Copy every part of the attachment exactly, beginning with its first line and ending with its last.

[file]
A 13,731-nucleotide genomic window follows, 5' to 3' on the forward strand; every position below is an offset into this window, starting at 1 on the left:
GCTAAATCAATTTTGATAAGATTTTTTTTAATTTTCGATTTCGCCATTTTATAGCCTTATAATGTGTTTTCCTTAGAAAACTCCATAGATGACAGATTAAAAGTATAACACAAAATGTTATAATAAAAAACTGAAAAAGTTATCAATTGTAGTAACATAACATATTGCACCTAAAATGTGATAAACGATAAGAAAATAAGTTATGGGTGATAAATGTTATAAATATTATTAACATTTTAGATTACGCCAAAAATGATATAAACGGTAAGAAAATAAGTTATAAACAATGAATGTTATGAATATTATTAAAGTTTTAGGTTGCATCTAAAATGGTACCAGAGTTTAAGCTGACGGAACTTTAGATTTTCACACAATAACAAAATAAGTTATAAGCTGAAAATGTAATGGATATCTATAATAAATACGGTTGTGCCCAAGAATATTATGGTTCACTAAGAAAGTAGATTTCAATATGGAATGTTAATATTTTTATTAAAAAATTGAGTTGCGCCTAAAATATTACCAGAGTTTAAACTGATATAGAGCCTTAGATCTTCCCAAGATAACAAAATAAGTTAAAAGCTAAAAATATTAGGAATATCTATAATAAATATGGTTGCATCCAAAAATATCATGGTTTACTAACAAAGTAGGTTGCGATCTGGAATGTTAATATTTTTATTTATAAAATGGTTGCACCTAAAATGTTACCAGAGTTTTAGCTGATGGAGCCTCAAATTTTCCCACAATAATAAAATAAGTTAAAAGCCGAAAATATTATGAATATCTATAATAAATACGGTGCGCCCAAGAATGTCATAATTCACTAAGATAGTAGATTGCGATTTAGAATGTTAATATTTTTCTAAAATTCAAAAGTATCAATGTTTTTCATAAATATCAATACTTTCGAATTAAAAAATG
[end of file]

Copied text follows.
A 13,731-nucleotide genomic window follows, 5' to 3' on the forward strand; every position below is an offset into this window, starting at 1 on the left:
GCTAAATCAATTTTGATAAGATTTTTTTTAATTTTCGATTTCGCCATTTTATAGCCTTATAATGTGTTTTCCTTAGAAAACTCCATAGATGACAGATTAAAAGTATAACACAAAATGTTATAATAAAAAACTGAAAAAGTTATCAATTGTAGTAACATAACATATTGCACCTAAAATGTGATAAACGATAAGAAAATAAGTTATGGGTGATAAATGTTATAAATATTATTAACATTTTAGATTACGCCAAAAATGATATAAACGGTAAGAAAATAAGTTATAAACAATGAATGTTATGAATATTATTAAAGTTTTAGGTTGCATCTAAAATGGTACCAGAGTTTAAGCTGACGGAACTTTAGATTTTCACACAATAACAAAATAAGTTATAAGCTGAAAATGTAATGGATATCTATAATAAATACGGTTGTGCCCAAGAATATTATGGTTCACTAAGAAAGTAGATTTCAATATGGAATGTTAATATTTTTATTAAAAAATTGAGTTGCGCCTAAAATATTACCAGAGTTTAAACTGATATAGAGCCTTAGATCTTCCCAAGATAACAAAATAAGTTAAAAGCTAAAAATATTAGGAATATCTATAATAAATATGGTTGCATCCAAAAATATCATGGTTTACTAACAAAGTAGGTTGCGATCTGGAATGTTAATATTTTTATTTATAAAATGGTTGCACCTAAAATGTTACCAGAGTTTTAGCTGATGGAGCCTCAAATTTTCCCACAATAATAAAATAAGTTAAAAGCCGAAAATATTATGAATATCTATAATAAATACGGTGCGCCCAAGAATGTCATAATTCACTAAGATAGTAGATTGCGATTTAGAATGTTAATATTTTTCTAAAATTCAAAAGTATCAATGTTTTTCATAAATATCAATACTTTCGAATTAAAAAATG